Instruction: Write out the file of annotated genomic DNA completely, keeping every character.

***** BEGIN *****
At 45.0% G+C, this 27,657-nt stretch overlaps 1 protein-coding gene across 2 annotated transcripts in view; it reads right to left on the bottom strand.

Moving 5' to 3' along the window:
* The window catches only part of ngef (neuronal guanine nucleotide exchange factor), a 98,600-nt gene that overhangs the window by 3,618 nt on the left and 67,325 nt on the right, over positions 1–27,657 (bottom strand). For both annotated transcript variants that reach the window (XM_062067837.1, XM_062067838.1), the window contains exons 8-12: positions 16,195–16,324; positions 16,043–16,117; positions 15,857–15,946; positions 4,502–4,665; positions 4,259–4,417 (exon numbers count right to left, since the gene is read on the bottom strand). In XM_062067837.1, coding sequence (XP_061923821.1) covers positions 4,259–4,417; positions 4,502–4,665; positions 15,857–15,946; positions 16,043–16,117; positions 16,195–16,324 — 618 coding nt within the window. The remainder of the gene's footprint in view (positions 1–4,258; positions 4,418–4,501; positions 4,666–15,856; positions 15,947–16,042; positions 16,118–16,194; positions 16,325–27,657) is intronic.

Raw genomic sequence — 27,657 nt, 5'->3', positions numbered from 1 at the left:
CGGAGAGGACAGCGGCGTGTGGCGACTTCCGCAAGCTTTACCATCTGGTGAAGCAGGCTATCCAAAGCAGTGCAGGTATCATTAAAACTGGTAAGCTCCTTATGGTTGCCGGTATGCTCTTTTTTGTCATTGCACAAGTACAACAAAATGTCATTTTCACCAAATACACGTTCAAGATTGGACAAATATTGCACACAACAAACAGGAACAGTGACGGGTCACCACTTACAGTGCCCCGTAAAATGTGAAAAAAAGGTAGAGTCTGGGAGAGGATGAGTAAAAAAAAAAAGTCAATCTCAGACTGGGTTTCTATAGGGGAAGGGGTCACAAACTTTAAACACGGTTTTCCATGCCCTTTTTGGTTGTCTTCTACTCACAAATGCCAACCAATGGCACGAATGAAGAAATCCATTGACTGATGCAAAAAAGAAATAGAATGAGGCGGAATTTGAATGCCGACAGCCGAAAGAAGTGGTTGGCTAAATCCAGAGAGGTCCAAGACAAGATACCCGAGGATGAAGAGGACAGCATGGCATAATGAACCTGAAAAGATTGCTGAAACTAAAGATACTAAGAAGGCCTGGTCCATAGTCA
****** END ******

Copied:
At 45.0% G+C, this 27,657-nt stretch overlaps 1 protein-coding gene across 2 annotated transcripts in view; it reads right to left on the bottom strand.

Moving 5' to 3' along the window:
* The window catches only part of ngef (neuronal guanine nucleotide exchange factor), a 98,600-nt gene that overhangs the window by 3,618 nt on the left and 67,325 nt on the right, over positions 1–27,657 (bottom strand). For both annotated transcript variants that reach the window (XM_062067837.1, XM_062067838.1), the window contains exons 8-12: positions 16,195–16,324; positions 16,043–16,117; positions 15,857–15,946; positions 4,502–4,665; positions 4,259–4,417 (exon numbers count right to left, since the gene is read on the bottom strand). In XM_062067837.1, coding sequence (XP_061923821.1) covers positions 4,259–4,417; positions 4,502–4,665; positions 15,857–15,946; positions 16,043–16,117; positions 16,195–16,324 — 618 coding nt within the window. The remainder of the gene's footprint in view (positions 1–4,258; positions 4,418–4,501; positions 4,666–15,856; positions 15,947–16,042; positions 16,118–16,194; positions 16,325–27,657) is intronic.

Raw genomic sequence — 27,657 nt, 5'->3', positions numbered from 1 at the left:
CGGAGAGGACAGCGGCGTGTGGCGACTTCCGCAAGCTTTACCATCTGGTGAAGCAGGCTATCCAAAGCAGTGCAGGTATCATTAAAACTGGTAAGCTCCTTATGGTTGCCGGTATGCTCTTTTTTGTCATTGCACAAGTACAACAAAATGTCATTTTCACCAAATACACGTTCAAGATTGGACAAATATTGCACACAACAAACAGGAACAGTGACGGGTCACCACTTACAGTGCCCCGTAAAATGTGAAAAAAAGGTAGAGTCTGGGAGAGGATGAGTAAAAAAAAAAAGTCAATCTCAGACTGGGTTTCTATAGGGGAAGGGGTCACAAACTTTAAACACGGTTTTCCATGCCCTTTTTGGTTGTCTTCTACTCACAAATGCCAACCAATGGCACGAATGAAGAAATCCATTGACTGATGCAAAAAAGAAATAGAATGAGGCGGAATTTGAATGCCGACAGCCGAAAGAAGTGGTTGGCTAAATCCAGAGAGGTCCAAGACAAGATACCCGAGGATGAAGAGGACAGCATGGCATAATGAACCTGAAAAGATTGCTGAAACTAAAGATACTAAGAAGGCCTGGTCCATAGTCA